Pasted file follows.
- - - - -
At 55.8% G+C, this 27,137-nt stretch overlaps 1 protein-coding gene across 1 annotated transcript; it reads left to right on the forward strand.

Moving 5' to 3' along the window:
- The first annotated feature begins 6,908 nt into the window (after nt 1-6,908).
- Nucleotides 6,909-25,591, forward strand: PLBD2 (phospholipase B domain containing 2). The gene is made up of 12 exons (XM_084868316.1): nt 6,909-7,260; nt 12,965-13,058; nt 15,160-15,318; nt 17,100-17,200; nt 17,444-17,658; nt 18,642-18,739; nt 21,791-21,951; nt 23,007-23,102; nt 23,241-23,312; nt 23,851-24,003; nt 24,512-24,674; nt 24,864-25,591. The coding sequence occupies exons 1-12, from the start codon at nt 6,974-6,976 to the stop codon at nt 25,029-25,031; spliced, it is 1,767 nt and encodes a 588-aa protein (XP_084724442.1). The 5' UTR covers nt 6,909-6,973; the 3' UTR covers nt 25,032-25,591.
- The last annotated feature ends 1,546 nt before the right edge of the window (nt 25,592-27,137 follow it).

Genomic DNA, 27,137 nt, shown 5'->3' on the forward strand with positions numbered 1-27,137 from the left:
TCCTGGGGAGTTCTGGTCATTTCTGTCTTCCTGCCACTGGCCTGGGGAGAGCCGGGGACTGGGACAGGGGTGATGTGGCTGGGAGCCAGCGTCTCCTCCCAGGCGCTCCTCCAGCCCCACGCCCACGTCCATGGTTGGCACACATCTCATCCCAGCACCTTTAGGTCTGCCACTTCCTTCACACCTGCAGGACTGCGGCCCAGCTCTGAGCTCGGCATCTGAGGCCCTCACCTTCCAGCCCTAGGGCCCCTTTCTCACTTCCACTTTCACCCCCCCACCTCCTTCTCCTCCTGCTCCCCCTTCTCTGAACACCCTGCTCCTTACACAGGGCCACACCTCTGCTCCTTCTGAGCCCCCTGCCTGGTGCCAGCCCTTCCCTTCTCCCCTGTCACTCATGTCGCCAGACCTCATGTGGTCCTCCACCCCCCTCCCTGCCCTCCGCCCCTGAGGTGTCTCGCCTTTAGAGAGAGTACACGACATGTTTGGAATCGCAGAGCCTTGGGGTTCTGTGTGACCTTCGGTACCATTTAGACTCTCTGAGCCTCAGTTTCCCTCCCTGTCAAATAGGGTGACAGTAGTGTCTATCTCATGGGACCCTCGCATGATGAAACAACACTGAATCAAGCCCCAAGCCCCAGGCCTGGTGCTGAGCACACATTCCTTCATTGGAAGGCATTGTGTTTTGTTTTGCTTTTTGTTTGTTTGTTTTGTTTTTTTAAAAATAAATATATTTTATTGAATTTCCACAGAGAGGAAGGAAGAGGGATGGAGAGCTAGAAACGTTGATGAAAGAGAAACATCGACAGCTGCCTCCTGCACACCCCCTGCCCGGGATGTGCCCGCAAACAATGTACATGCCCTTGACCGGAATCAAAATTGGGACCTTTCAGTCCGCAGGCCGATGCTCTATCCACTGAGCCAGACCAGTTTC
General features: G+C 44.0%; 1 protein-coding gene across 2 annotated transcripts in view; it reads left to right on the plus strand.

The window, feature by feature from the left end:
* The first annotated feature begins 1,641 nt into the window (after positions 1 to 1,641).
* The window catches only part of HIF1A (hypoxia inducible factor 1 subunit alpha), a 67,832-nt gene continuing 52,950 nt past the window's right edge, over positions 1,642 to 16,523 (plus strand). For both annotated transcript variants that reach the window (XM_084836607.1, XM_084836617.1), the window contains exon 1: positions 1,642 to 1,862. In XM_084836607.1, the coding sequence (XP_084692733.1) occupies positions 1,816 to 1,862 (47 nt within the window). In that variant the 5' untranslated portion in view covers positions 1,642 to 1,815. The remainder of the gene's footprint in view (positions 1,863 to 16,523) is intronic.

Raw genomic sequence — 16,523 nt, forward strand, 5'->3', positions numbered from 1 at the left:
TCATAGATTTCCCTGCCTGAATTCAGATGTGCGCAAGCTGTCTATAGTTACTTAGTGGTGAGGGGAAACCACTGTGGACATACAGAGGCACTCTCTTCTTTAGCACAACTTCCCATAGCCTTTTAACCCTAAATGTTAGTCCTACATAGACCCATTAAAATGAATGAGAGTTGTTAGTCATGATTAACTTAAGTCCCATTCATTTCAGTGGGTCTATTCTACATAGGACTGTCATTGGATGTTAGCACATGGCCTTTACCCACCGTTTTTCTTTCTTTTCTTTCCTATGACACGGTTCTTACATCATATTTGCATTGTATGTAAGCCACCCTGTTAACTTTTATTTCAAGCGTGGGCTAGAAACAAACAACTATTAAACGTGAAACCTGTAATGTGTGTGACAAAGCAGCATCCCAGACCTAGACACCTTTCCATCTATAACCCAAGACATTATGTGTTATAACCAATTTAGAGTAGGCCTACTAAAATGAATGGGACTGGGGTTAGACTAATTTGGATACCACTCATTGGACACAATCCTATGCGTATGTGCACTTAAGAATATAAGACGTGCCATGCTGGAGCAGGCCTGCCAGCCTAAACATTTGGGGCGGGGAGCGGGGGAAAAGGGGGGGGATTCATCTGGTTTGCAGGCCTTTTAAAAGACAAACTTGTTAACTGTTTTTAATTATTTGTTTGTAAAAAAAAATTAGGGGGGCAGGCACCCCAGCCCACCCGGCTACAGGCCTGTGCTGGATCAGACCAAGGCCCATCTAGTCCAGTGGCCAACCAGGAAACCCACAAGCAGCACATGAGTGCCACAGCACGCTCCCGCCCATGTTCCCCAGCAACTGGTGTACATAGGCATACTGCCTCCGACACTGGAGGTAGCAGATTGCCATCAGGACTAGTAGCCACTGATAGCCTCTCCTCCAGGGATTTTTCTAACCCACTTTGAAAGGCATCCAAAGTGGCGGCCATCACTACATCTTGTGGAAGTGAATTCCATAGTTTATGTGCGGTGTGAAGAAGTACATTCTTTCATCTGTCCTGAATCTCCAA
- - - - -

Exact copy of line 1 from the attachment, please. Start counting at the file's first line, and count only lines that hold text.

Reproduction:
At 55.8% G+C, this 27,137-nt stretch overlaps 1 protein-coding gene across 1 annotated transcript; it reads left to right on the forward strand.